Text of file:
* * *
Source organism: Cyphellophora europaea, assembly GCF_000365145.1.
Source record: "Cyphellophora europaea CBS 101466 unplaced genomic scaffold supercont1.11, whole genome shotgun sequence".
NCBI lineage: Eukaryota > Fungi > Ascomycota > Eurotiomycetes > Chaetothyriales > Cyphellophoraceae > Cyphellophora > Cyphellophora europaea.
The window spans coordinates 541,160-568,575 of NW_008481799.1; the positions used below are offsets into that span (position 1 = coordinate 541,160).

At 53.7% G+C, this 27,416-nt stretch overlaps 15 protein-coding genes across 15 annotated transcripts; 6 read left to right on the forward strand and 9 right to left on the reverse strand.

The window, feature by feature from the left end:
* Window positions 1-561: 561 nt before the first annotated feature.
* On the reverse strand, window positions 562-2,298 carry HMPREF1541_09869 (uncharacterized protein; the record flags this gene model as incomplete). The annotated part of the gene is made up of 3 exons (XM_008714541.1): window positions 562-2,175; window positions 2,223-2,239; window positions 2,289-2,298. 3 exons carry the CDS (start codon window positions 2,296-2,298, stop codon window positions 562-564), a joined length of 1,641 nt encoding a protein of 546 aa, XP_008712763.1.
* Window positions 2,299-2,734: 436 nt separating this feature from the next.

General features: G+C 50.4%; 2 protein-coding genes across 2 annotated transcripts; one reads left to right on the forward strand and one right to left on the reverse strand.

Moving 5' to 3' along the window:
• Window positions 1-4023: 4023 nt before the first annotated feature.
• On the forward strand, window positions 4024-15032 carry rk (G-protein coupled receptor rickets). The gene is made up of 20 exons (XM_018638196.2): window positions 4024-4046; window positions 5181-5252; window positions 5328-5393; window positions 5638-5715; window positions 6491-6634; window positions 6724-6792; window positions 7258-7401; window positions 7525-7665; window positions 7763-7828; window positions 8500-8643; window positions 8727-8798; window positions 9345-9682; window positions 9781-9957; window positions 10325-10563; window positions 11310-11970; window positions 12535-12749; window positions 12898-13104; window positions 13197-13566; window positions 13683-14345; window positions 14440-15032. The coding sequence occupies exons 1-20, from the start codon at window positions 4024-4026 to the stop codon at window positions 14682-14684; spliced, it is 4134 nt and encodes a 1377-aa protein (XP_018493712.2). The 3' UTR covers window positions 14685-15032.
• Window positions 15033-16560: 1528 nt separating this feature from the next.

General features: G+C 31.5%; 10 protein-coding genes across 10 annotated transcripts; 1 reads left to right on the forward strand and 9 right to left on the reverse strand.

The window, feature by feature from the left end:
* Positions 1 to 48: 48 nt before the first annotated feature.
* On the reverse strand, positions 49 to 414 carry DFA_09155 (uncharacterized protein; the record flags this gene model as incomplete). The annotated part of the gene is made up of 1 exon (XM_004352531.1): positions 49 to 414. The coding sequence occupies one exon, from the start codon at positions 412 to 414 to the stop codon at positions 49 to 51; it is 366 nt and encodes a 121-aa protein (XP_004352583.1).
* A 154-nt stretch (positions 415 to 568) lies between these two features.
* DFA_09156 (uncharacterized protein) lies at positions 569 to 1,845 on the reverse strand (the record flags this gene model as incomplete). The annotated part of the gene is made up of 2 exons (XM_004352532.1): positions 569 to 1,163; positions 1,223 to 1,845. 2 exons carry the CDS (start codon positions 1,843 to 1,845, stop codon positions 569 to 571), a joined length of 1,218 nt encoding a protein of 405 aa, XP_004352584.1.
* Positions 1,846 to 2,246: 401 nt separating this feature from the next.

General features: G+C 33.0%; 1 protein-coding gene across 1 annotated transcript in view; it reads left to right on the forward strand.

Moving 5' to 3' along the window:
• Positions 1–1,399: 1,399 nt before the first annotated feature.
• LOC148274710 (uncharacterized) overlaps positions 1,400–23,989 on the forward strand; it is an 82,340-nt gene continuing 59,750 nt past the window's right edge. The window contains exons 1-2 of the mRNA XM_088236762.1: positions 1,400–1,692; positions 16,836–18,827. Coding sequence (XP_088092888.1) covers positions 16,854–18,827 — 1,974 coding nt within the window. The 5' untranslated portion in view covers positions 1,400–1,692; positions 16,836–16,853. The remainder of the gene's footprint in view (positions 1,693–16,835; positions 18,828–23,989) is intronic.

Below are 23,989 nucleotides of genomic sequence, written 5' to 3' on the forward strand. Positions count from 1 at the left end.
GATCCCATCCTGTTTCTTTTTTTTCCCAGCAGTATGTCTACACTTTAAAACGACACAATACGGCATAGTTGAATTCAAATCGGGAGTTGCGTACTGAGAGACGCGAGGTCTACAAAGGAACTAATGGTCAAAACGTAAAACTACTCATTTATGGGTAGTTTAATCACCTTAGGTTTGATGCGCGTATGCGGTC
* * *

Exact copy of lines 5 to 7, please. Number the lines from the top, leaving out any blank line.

At 53.7% G+C, this 27,416-nt stretch overlaps 15 protein-coding genes across 15 annotated transcripts; 6 read left to right on the forward strand and 9 right to left on the reverse strand.

The window, feature by feature from the left end:
* Window positions 1-561: 561 nt before the first annotated feature.